Week 12: Nov. 12 and Nov. 14

Assignment: check the assignments for this week, and complete by Monday Nov. 11, 5pm.

Reminder: username and password for PDFs is on the Canvas Homepage

On Tuesday: the registrar will visit our FYS

She will demonstrate how you will register for your classes, starting on Nov. 15, and show how to prevent some of the most commonly encountered problems, and will also answer your questions to ensure a smooth registration for your Spring 2020 classes.

Tue. Nov. 13: Assam in the British Empire of tea

Early in the nineteenth century the British began to look for ways to cut their dependence on China for their supply of tea. One possibility was to find ways to cultivate tea elsehwere. We already saw how Robert Fortune was part of that effort, by smuggling tea plants out of China. Then the British found out there was another variety of camellia sinensis growing in the Assam region of India, now known as camellia sinensis var. assamica. (The Chinese version is in full camellia sinensis var. sinensis.) There was a lot of debate about the question if this was tea, or not, and if it was, whether it was of superior or inferior quality compared to the tea from China.

In this week’s classes we look at the main problems surrounding the commercial cultivation and production of tea in Assam: should plantations try to grow Chinese tea, or work with the Assam variety? Should plantation owners import Chinese laborers who were thought to be superior tea growers? Should they use local laborers or import “more industrious” workers from elsewhere in the Indian subcontinent? We look at one tea planter’s opinions, and a secondary study of the history of “indentured labor” in Assam.

  • Money, Edward. The Cultivation and Manufacture of Tea. Fourth edition. London: Witthingham and Co, 1883. (webpage)
          • Annotate with hypothes.is in the group “teaglobalhistory“: questions, sections you find remarkable (and why), points to discuss in class,…
          • Guiding questions: This was a tea planter (i.e. plantation owner): how does that influence his views on the relationship between planters, laborers, and the government? What would a similar description of the situation look like from the laborers’ point of view?
  • Varma, Nitin. Coolies of Capitalism : Assam Tea and the Making of Coolie Labour. Work in Global and Historical Perspective, Volume 2. Berlin: De Gruyter Oldenbourg, 2017. (PDF)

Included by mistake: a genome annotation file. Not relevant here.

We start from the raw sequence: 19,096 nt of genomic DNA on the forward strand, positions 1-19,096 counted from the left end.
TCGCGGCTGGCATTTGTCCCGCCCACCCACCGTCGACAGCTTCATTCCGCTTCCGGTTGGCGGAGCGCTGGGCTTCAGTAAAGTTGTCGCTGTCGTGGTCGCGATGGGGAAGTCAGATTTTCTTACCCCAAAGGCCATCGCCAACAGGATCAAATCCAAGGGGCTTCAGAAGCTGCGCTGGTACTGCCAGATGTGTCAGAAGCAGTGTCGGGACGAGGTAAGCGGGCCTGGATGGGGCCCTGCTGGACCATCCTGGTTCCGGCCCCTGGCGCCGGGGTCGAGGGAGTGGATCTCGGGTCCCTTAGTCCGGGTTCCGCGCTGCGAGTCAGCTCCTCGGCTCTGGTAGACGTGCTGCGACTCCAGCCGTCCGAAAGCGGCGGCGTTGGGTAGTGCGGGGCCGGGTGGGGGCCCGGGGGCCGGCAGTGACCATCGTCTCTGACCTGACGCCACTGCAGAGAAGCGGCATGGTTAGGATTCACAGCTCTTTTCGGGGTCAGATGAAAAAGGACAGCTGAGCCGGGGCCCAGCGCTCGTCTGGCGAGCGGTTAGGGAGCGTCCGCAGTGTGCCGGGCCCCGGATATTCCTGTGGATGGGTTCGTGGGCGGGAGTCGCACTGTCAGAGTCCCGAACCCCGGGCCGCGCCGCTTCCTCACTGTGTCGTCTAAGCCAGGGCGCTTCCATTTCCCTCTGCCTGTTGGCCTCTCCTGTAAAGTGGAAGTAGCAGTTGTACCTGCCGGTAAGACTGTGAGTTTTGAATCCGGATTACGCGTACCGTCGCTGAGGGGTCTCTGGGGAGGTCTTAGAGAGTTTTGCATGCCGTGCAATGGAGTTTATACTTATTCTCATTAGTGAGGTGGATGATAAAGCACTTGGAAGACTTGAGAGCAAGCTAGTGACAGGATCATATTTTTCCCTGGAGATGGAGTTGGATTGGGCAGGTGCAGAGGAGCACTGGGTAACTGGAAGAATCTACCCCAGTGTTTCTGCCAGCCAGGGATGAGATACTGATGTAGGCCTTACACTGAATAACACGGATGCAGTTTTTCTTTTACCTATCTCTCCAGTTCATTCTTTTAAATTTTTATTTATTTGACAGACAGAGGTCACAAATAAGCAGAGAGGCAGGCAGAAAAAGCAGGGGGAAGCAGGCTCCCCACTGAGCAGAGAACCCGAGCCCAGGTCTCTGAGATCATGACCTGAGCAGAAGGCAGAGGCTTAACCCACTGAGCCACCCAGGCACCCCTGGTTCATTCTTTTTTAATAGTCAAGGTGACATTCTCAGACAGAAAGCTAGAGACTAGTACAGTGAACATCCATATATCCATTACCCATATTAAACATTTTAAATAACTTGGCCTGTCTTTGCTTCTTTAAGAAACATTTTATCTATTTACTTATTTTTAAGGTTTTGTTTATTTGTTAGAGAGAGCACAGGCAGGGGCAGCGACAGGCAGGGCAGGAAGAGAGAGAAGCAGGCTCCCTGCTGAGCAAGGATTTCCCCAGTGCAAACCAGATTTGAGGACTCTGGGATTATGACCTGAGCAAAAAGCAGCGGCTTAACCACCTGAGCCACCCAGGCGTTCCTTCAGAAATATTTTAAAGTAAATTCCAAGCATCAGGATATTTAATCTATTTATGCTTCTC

• Chapter 2: “Tea in the Colony”
          • Notes: coolie is an older word for “indentured laborer“; the author uses the word “Chinaman/-men”  few times, which is now widely considered a derogatory term. Please don’t follow their example. Also note that there are a few wonky sentences in the text, I have marked a few but reader beware: missing verbs make for hard reading. (Let this be an incentive to proofread carefully before submitting your assignments, lest you confuse your reader.)
          • Guiding questions: How does this account of increasing reliance on “outside labor” (i.e. indentured labor) compare with Money’s view? How does the British attempt to cultivate tea in Assam set in motion a series of events with many consequences? Try to track the effects on economy, policy, ecology etc. as documented in this chapter, and you can add further questions you see emerging (but not yet answered).
          • Bring your reading notes and questions to class.

Thu. Nov. 16: Grand perspective on tea and Britain in the nineteenth century

In this session, we will finish up working with Tuesday’s texts, but also work towards a more comprehensive understanding of the massive set of issues and their connections between one another, using a basic form of “systems thinking”. This is the equivalent of the analytical writer’s “so what?”/”why?”/”why does this matter?” question, by asking “what are the impacts? What is this connected to?”. Read the following two pieces: